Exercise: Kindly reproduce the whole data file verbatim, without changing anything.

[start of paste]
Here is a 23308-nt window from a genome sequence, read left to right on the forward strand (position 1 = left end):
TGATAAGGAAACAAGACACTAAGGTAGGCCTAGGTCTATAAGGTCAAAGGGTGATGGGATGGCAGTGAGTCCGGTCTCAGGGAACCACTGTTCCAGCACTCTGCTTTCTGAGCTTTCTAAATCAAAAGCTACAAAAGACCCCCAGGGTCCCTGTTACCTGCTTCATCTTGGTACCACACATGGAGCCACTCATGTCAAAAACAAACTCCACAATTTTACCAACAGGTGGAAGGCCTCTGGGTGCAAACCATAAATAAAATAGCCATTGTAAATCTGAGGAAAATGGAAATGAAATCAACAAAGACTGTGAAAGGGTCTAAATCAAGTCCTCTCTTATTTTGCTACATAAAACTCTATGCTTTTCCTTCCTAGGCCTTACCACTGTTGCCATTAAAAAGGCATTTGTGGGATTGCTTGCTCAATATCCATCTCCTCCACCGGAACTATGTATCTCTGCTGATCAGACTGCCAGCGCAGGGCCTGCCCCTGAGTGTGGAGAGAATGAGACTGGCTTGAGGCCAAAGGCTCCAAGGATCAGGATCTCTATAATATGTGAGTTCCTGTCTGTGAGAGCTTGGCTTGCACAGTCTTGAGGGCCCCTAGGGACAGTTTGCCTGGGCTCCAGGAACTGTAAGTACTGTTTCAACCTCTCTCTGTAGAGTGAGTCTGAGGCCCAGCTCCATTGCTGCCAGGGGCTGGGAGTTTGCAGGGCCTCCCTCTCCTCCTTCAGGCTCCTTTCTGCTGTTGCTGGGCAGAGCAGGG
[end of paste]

Here is a 23308-nt window from a genome sequence, read left to right on the forward strand (position 1 = left end):
TGATAAGGAAACAAGACACTAAGGTAGGCCTAGGTCTATAAGGTCAAAGGGTGATGGGATGGCAGTGAGTCCGGTCTCAGGGAACCACTGTTCCAGCACTCTGCTTTCTGAGCTTTCTAAATCAAAAGCTACAAAAGACCCCCAGGGTCCCTGTTACCTGCTTCATCTTGGTACCACACATGGAGCCACTCATGTCAAAAACAAACTCCACAATTTTACCAACAGGTGGAAGGCCTCTGGGTGCAAACCATAAATAAAATAGCCATTGTAAATCTGAGGAAAATGGAAATGAAATCAACAAAGACTGTGAAAGGGTCTAAATCAAGTCCTCTCTTATTTTGCTACATAAAACTCTATGCTTTTCCTTCCTAGGCCTTACCACTGTTGCCATTAAAAAGGCATTTGTGGGATTGCTTGCTCAATATCCATCTCCTCCACCGGAACTATGTATCTCTGCTGATCAGACTGCCAGCGCAGGGCCTGCCCCTGAGTGTGGAGAGAATGAGACTGGCTTGAGGCCAAAGGCTCCAAGGATCAGGATCTCTATAATATGTGAGTTCCTGTCTGTGAGAGCTTGGCTTGCACAGTCTTGAGGGCCCCTAGGGACAGTTTGCCTGGGCTCCAGGAACTGTAAGTACTGTTTCAACCTCTCTCTGTAGAGTGAGTCTGAGGCCCAGCTCCATTGCTGCCAGGGGCTGGGAGTTTGCAGGGCCTCCCTCTCCTCCTTCAGGCTCCTTTCTGCTGTTGCTGGGCAGAGCAGGG